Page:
Redington makes a living fishing for bass, but these insights can be applied to using electronics to find any species of fish. Electronics are so good these days, it is scary. Even a novice angler can use modern electronics to find a mega-school of fish. You don’t have to be intimidate by high-end electronics. Follow a few keys to understanding and interpreting your graphs will make you a more well-rounded and successful angler in any capacity.  by:  Luke Stoner

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Fall PIKE Fishing

31The Ontario archery hunting season will be open mid-September and it’s a tortuous time of year, because the urge to hunt is so strong after a long off-season. Yet, while the bush beckons the hunters, Wawang Lake is still here – promising what is arguably the best fishing of the whole year!

That’s because the cool autumn months before winter are prime days to catch fish, and BIG fish, in generous quantities. Why? Because fish feed more voraciously during the fall than any other time of year. They instinctively know that winter’s coming, marking a cold-water period of low activity. So, predator fish bulk up for winter by packing in as much eating as they can. This time also coincides with the fall spawn of baitfish.

Basically, the baitfish school-up to move into the spawning grounds and the predator fish follow them.

One such predator in the mix of the fall bite is the magnificent Northern Pike.  As anyone who knows Wawang Lake – it’s stuffed with these jaw, snapping monsters! Our pike hunters love the way they look, strike and fight. They have the attitude of a pitbull on steroids! Even a 3-4 pounder can give any angler a thrill. Add twenty pounds and you have a serious freshwater battle on your hands.

One of the best ways to catch a bunch of pike in the fall is by trolling and covering a lot of water. Before hitting the water, have a game plan. Study the Wawang Lake map of the lake and identify the steep breaks where shallow water drops off into deep structure. These are potential hotspots.

If the shallows in these spots are weedy, look for weedlines that are still green. Weeds that have already laid down and are beginning to decay do not hold fish like they did in the summertime. Fish like GREEN weeds, for the leafy cover they provide, and dying weeds don’t offer the same concealment. On a particular weedline, the top fish-holding locations are points and inside turns. These are key ambush areas at any time of year, including fall.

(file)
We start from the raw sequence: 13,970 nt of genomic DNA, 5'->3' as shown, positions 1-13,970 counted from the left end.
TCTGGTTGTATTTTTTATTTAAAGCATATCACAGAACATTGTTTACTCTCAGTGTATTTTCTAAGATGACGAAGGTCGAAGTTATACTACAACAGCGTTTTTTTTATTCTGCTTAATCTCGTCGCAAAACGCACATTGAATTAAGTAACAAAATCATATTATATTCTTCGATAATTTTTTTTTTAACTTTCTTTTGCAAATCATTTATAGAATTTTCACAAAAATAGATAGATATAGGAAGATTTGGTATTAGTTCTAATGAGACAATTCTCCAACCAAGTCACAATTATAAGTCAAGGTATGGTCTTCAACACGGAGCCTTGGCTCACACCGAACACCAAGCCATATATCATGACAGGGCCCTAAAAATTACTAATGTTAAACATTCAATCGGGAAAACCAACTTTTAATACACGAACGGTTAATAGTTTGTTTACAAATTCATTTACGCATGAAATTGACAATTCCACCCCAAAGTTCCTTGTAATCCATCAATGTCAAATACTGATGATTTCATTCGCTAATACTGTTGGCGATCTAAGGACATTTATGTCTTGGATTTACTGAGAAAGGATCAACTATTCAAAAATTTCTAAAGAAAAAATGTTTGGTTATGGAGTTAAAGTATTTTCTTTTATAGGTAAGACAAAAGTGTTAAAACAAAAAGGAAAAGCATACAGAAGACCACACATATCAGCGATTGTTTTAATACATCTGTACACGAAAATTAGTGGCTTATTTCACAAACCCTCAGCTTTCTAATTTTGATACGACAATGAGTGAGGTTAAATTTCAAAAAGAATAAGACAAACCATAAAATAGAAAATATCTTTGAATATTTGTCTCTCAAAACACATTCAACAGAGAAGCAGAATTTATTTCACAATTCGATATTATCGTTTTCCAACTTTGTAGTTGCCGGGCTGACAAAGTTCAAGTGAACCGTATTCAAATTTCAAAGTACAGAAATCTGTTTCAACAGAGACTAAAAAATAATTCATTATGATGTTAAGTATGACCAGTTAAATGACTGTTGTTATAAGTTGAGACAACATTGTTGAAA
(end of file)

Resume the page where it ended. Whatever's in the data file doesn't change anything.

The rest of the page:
If the lake has no green living weeds, then other types of cover are your next best bet. Rocks are ALWAYS dynamite areas to target big pike, particularly if they’re out on a nice point. Add wind ripping into or over that point, and you’ve got a perfect recipe for big gators laying in wait. The wind creates current that pushes bait into the point, where opportunistic feeders are always hanging around After determining which weedlines, rocks, points, etc. that you intend to target, the next decision to make is lure selection. During the fall, northern pike like to eat big meals. So opt for baits that have a large profile.
564681_10151012137062581_668998774_n

Lure suggestions to start with: ·

  • a big jerkbait like a 9-inch Suick in Firetiger, Perch or Red/White – always clipped to a steel leader. ·
  • 10″ Swimming Joe (Bucher) baits in firetiger, perch, or walleye – a proven overall best
  • Other proven performers are big spoons, paddle-tailed swim baits and bucktails. ·
  • If picking up stray weeds is a problem, troll a jumbo spinnerbait or weedless spoon like a Johnson Silver Minnow.   ·
  • Add a large twist-tail grub body to the shank hook on spinnerbaits and Silver Minnows, to increase the size of the bait’s profile, enhance vibration and for a splash of color.

Once you get on a weedline depth (typically 10-15 feet), watch your sonar and stay on that contour. Pike aren’t afraid to hit a fast-moving bait, so I usually begin with a troll speed of about 2.5 miles per hour. If that doesn’t get results, try slower or faster speeds – even up to around 5 miles per hour even.

Leave your rod holders at home when trolling for pike, because you’ll get a lot more bites if you continually work the lure with quick, hard jerks; steady pull-and-drop movements; and erratic twitching. Pike will routinely follow behind a bait, and the instant it “pauses” it often triggers an aggressive strike!

41

Fast trolling regularly results in an immediate hook-up, especially if you’re using no-stretch braided line instead of monofilament. However, we prefer braid for trollling, because the line transmits the wobble of the lure to your hand and lets you know if the bait is running properly or whether you’ve picked up a stray weed.

The fall trolling pattern for northern pike can provide you with some of the most action-packed fishing of the year. Handle the fish with care and release them healthy so they go into the winter months stress-free. And don’t be afraid to keep a couple of 3-4 pounders for the dinner table. Pike is an amazing fish to eat, especially if you de-bone it to remove those nuisance “Y” bones. Or, leave the bones in and opt for pickling instead. The pickling process turns the bones to mush, and there’s a better than pickled northern pike!

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Knowing Lake Structure Is Important